“While financial services companies and fintechs help customers with their products, there is an expectation that the customers will find solutions to their financial health on their own. However, lack of knowledge about the products and, more importantly, lack of time for people to deeply focus on these aspects is causing many people to make the wrong decisions about their financial life,” says Bharat.
According to him, they stand apart from competition with Misa since it is a first-of-its-kind conversational AI-driven financial companion, which also acts like an end-to-end platform for all financial solutions.
Role of NASSCOM 10,000 Startups
MintZip was incubated at the Noida Warehouse of NASSCOM 10,000 Startups. Bharat says, “NASSCOM 10,000 Startups has done a phenomenal job in growing the startup ecosystem in the country. In addition to the incubation space, they provide to you in the warehouse (which is an excellent real estate space at extremely cost-effective rates), they provide tremendous networking opportunities with corporates (through their corporate connect programmes) and investors (through their demo day and investor meet programmes). The NASSCOM 10,000 Startups team have gone out of their way to help me personally and our company whenever we faced any challenge. They are always there to provide guidance, connect with people in the industry or just be a sounding board to bounce off ideas.”
Challenges and road ahead
While we are seeing an increased number of digital transactions year-on-year, India is still a cash-driven economy, which poses a challenge to the fintech space. According to Bharat, while demonetisation pushed people to adopt digital media due to cash crunch, now that cash is available, there has been a relative decline in digital transactions. He believes that true growth for fintechs will occur only when they are able to convince people to move people away from cash transactions.
This is not an easy task, he admits. With heightened awareness on data security and data privacy, people are more hesitant about data that they share. And since fintechs have access to sensitive financial information, people are wary about them too.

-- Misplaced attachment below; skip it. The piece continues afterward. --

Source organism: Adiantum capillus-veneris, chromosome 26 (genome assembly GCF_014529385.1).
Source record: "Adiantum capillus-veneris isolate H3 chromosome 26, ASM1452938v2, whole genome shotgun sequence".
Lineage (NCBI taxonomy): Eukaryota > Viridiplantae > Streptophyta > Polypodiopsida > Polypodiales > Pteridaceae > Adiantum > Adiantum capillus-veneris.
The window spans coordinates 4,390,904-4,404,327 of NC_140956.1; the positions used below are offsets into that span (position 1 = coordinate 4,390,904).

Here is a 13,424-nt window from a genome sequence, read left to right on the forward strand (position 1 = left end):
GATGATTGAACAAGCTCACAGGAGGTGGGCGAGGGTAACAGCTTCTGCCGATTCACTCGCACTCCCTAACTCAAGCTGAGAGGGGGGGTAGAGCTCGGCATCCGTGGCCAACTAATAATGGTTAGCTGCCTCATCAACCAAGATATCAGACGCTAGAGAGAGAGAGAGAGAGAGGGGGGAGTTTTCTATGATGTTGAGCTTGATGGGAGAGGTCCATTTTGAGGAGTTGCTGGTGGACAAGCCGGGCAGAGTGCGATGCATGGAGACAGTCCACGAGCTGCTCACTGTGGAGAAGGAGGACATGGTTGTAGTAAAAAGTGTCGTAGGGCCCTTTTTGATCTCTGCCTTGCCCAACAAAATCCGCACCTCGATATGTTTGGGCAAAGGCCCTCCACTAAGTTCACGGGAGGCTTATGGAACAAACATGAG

Then there’s the ever-changing regulatory landscape, which fintechs need to keep pace with. “Regulators are revisiting regulations in the context of digital streams. Since most of these regulations tend to come after fintech companies are operational and already servicing customers, they must change their business model and mechanisms to get their businesses to comply with new regulations. This is challenging for fintechs as they must re-align and comply with these regulations without hampering service to customers,” says Bharat. Nevertheless, he adds, that a significant amount of work is being done by fintechs in collaboration with the government and financial institutions to ensure a smoother passage into the future for everyone.
The 18-member MintZip team has a cumulative work experience of 100+ years in the financial services and technology sectors. Bharat has over 25 years’ experience in financial services in companies like Citibank, Fidelity Investments and in US, UK, Japan and India – across business, technology and operations.
Bootstrapped at present, MintZip is in conversations with investors to raise funding. They recently launched a version of their product for corporates to offer their employees. “Employer priorities are shifting. A recent PWC report indicates that one in three employees are distracted at the workplace due to personal finances. As per the report, around 50 percent of employees spend over three hours every week, at work, worrying about money. We are increasingly seeing a trend of employers starting to focus on the financial wellness of their employees,” says Bharat.
According to him, the fintech journey is still at the beginning of a runway. “People are still anxious about money and their future. There are obstacles to overcome, but if fintechs manoeuvre through these challenges, the take-off would be brilliant,” he concludes.